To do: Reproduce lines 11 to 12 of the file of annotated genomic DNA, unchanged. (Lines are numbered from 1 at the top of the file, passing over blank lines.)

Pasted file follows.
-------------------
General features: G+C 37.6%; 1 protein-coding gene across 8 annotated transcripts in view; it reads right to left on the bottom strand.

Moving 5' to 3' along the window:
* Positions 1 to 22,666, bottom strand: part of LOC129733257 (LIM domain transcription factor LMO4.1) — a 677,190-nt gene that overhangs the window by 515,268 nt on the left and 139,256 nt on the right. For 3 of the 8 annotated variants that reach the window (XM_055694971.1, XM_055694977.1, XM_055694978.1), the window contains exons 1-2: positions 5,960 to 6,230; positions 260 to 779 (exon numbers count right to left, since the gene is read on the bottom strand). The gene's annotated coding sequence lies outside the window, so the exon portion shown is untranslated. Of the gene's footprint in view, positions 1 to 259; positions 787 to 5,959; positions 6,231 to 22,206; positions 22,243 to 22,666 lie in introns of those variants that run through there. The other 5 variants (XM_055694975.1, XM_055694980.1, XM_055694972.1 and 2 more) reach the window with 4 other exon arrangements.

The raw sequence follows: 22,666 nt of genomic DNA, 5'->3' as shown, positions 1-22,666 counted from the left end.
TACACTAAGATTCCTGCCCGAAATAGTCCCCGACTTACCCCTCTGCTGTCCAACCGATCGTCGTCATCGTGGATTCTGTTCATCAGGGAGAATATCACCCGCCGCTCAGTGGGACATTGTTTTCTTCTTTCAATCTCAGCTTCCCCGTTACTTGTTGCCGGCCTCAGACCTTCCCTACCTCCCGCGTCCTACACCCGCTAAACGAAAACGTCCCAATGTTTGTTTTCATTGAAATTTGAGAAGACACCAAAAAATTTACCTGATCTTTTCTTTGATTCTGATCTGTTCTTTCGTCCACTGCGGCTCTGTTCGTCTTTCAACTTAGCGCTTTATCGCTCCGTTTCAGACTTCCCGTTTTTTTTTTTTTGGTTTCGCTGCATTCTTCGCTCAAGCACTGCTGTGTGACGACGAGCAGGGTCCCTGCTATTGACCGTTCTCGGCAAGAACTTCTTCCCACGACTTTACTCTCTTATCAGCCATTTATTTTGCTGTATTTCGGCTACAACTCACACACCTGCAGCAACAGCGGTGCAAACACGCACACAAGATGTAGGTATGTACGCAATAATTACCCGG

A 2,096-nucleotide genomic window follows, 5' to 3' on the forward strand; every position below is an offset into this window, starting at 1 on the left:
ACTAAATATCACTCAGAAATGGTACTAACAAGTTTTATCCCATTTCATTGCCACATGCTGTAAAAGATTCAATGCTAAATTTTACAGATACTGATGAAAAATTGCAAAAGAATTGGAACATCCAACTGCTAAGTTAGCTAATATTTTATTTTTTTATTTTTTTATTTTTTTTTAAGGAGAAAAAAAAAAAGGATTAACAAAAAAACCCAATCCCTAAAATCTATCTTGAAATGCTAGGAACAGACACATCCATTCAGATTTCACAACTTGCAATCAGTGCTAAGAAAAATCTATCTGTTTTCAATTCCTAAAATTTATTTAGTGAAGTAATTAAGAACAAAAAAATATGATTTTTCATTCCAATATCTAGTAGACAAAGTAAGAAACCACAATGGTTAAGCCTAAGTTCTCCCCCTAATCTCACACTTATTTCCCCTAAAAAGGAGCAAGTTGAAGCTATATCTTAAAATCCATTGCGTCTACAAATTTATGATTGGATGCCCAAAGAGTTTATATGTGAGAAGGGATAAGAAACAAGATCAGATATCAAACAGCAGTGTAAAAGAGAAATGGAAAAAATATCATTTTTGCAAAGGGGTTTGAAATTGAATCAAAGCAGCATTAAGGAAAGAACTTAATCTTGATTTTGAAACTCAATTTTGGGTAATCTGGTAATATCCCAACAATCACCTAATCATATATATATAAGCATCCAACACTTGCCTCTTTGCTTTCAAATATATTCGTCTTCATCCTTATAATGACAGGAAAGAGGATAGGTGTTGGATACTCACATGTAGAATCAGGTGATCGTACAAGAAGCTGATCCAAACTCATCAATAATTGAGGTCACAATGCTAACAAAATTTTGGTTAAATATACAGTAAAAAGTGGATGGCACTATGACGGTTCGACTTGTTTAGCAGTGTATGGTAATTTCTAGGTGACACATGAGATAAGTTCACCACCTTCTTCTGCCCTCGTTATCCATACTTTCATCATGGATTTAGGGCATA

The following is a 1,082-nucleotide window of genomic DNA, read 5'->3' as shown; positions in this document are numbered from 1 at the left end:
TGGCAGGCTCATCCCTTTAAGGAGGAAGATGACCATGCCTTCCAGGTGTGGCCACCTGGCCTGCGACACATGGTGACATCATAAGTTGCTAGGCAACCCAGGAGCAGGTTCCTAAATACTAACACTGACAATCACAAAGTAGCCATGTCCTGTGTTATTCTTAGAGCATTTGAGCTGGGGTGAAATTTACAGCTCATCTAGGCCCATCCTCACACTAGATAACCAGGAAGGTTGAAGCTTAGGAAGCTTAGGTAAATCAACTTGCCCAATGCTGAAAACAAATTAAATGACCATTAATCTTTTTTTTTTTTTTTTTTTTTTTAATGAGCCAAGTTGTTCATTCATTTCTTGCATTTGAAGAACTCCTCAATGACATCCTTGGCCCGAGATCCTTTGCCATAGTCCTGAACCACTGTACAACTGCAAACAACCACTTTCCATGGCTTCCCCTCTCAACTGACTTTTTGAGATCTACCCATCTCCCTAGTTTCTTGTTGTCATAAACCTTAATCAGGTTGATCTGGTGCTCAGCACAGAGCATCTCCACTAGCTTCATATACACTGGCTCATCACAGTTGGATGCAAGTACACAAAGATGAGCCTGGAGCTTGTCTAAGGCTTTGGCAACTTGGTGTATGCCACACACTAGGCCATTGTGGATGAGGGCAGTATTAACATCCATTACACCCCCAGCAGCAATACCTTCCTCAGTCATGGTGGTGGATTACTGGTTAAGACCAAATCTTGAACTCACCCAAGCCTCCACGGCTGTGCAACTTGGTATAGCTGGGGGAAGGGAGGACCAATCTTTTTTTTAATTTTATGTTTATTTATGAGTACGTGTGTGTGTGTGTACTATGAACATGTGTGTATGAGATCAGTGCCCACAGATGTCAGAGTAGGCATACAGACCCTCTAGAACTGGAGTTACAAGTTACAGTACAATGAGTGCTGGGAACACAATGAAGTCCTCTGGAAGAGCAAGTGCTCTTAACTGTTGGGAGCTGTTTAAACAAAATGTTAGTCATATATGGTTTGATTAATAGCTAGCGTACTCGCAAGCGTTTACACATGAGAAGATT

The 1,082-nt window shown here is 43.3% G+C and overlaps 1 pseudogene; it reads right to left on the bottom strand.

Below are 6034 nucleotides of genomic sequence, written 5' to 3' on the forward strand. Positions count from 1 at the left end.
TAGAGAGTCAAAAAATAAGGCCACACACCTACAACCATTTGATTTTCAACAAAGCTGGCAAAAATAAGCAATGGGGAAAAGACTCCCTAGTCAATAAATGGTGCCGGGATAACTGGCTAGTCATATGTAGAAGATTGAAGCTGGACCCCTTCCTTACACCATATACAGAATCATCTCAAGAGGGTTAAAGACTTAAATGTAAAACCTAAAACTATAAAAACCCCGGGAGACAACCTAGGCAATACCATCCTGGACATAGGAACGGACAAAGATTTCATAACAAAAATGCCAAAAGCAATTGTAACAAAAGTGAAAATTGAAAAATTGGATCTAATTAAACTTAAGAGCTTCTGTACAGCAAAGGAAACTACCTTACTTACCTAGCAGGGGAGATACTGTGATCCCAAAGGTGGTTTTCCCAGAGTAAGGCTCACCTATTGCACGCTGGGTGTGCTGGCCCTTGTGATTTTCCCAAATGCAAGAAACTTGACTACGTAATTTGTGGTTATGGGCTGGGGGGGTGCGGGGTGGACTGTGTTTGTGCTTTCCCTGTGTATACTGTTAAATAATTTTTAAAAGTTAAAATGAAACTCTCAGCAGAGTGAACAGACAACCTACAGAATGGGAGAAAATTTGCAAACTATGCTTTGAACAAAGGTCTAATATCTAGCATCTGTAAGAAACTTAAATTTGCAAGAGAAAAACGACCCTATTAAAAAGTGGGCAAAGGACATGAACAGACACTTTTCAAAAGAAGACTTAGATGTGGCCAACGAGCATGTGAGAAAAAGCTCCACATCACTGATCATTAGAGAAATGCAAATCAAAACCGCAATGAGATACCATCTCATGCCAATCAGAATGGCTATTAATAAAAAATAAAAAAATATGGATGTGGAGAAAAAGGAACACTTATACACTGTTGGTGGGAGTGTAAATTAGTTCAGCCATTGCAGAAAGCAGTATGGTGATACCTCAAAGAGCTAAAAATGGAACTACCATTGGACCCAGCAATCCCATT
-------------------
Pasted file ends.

Below are 6034 nucleotides of genomic sequence, written 5' to 3' on the forward strand. Positions count from 1 at the left end.
TAGAGAGTCAAAAAATAAGGCCACACACCTACAACCATTTGATTTTCAACAAAGCTGGCAAAAATAAGCAATGGGGAAAAGACTCCCTAGTCAATAAATGGTGCCGGGATAACTGGCTAGTCATATGTAGAAGATTGAAGCTGGACCCCTTCCTTACACCATATACAGAATCATCTCAAGAGGGTTAAAGACTTAAATGTAAAACCTAAAACTATAAAAACCCCGGGAGACAACCTAGGCAATACCATCCTGGACATAGGAACGGACAAAGATTTCATAACAAAAATGCCAAAAGCAATTGTAACAAAAGTGAAAATTGAAAAATTGGATCTAATTAAACTTAAGAGCTTCTGTACAGCAAAGGAAACTACCTTACTTACCTAGCAGGGGAGATACTGTGATCCCAAAGGTGGTTTTCCCAGAGTAAGGCTCACCTATTGCACGCTGGGTGTGCTGGCCCTTGTGATTTTCCCAAATGCAAGAAACTTGACTACGTAATTTGTGGTTATGGGCTGGGGGGGTGCGGGGTGGACTGTGTTTGTGCTTTCCCTGTGTATACTGTTAAATAATTTTTAAAAGTTAAAATGAAACTCTCAGCAGAGTGAACAGACAACCTACAGAATGGGAGAAAATTTGCAAACTATGCTTTGAACAAAGGTCTAATATCTAGCATCTGTAAGAAACTTAAATTTGCAAGAGAAAAACGACCCTATTAAAAAGTGGGCAAAGGACATGAACAGACACTTTTCAAAAGAAGACTTAGATGTGGCCAACGAGCATGTGAGAAAAAGCTCCACATCACTGATCATTAGAGAAATGCAAATCAAAACCGCAATGAGATACCATCTCATGCCAATCAGAATGGCTATTAATAAAAAATAAAAAAATATGGATGTGGAGAAAAAGGAACACTTATACACTGTTGGTGGGAGTGTAAATTAGTTCAGCCATTGCAGAAAGCAGTATGGTGATACCTCAAAGAGCTAAAAATGGAACTACCATTGGACCCAGCAATCCCATT